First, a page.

In George Orwell’s futuristic novel 1984, the leader, Big Brother, used perpetual war and police state terror to maintain control of a portion of the globe. He also used “Newspeak,” the manipulation of language to more subtly control the people and preserve his dictatorship of submission. By curtailing language, destroying literature, and reducing words in the vocabulary of the people, Big Brother and his Ministry of Truth sought to control thinking and behavior: “We’re cutting the language down to the bone…Newspeak is the only language in the world whose vocabulary gets smaller every year.”(1)

Newspeak and the Ministry of Truth

Orwellian Newspeak also used doublespeak, defining political terms by their complete opposite, and deconstructed the meaning of words to more easily subdue the masses. Reducing words and distorting their meaning limited politically “wrongful” thoughts.  Big Brother's ministry of propaganda and disinformation was called the “Ministry of Truth.” Likewise, the Ministry of War was called the “Ministry of Peace,” and the official slogans were quite instructive: “War is Peace,” “Ignorance is Strength,” and very apropos, “...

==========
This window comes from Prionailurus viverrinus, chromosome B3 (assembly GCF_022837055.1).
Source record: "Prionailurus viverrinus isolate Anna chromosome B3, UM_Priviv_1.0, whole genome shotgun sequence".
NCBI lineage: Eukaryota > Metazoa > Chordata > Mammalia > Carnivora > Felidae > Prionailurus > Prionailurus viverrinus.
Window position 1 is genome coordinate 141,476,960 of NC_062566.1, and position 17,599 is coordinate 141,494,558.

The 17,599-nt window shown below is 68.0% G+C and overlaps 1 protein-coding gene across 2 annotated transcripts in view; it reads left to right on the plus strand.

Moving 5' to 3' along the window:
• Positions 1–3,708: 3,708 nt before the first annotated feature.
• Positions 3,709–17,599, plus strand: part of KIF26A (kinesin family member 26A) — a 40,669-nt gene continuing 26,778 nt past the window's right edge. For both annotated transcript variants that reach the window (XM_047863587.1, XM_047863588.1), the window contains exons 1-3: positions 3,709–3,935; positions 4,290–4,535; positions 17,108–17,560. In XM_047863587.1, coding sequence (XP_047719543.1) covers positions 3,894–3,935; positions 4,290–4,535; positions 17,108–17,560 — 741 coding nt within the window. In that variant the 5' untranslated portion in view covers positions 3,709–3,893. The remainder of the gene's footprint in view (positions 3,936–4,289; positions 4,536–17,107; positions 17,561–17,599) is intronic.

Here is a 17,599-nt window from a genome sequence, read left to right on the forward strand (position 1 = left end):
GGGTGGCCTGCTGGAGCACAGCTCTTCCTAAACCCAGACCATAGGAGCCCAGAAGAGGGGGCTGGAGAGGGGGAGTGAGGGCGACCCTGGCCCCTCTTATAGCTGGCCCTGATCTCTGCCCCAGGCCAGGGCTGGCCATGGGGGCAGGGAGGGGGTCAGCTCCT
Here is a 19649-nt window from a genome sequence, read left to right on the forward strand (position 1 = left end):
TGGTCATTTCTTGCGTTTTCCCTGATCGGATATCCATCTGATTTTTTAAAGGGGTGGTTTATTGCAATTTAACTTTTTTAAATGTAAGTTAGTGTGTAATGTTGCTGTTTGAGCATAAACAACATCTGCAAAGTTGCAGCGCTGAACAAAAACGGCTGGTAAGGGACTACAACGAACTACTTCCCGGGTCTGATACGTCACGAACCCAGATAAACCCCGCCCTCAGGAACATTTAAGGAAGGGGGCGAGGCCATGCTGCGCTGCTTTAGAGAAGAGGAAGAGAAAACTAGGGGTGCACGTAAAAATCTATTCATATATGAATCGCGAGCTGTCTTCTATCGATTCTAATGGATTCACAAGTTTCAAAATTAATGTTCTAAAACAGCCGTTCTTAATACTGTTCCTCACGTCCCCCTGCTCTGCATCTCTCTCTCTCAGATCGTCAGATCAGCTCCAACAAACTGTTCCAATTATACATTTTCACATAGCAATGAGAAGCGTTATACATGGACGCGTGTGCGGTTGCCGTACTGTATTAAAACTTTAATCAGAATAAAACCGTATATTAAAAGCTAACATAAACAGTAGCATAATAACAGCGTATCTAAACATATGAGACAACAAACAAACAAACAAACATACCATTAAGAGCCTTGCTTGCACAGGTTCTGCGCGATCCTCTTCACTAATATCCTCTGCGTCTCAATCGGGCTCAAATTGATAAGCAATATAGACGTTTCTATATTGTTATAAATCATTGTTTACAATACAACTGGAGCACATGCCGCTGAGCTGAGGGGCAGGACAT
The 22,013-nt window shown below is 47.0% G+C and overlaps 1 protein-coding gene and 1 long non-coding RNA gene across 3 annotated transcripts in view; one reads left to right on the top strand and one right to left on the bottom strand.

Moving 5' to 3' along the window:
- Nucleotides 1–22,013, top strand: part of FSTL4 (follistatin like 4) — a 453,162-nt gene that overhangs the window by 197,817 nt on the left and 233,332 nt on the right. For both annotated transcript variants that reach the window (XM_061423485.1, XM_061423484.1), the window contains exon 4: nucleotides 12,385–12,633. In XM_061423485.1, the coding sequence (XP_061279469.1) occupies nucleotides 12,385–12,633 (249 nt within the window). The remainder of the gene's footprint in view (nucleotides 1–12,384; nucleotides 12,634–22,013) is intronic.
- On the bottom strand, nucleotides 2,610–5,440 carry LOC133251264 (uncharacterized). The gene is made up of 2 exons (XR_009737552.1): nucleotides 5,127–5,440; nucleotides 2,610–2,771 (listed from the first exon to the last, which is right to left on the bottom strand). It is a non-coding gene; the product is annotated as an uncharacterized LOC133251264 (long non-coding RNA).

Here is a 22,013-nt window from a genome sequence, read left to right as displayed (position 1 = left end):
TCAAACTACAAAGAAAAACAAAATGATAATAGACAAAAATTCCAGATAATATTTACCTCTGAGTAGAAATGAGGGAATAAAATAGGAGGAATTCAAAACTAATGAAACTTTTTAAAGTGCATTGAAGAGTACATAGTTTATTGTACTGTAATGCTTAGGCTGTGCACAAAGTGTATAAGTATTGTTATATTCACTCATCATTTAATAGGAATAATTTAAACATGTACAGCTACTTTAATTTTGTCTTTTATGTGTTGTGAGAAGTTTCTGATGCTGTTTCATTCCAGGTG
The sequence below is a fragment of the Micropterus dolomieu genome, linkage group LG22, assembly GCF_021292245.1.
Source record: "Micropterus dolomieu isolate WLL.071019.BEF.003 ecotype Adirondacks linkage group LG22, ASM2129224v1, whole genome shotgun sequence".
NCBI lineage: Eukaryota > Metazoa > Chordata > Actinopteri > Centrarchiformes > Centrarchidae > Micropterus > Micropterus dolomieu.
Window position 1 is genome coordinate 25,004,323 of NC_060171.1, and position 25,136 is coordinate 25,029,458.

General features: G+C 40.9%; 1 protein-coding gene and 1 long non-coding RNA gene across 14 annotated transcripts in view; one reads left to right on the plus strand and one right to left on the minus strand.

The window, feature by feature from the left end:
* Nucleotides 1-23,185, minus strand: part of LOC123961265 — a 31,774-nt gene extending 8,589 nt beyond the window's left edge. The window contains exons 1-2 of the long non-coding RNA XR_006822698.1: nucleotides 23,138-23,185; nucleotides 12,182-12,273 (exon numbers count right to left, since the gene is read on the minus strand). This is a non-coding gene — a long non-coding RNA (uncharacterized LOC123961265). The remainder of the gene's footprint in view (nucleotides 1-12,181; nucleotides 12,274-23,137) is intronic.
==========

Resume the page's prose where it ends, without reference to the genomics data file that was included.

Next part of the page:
Thursday, August 15, 2013

A recent article appearing in the magazine Scientific American Mind caught my attention as a perfect example as to how science (scientism) is being used to demonize those who disagree with a particular issue. The article, “What a Hoax,” appeared in the September/October 2013 issue. In fact, the article goes far beyond just demonizing dissenters of the orthodox opinion; incredibly, it classifies them as mentally ill and a danger to society. This of course reminds one of a similar methodology used in communist countries, such as the Soviet Union, Maoist China and communist Cuba.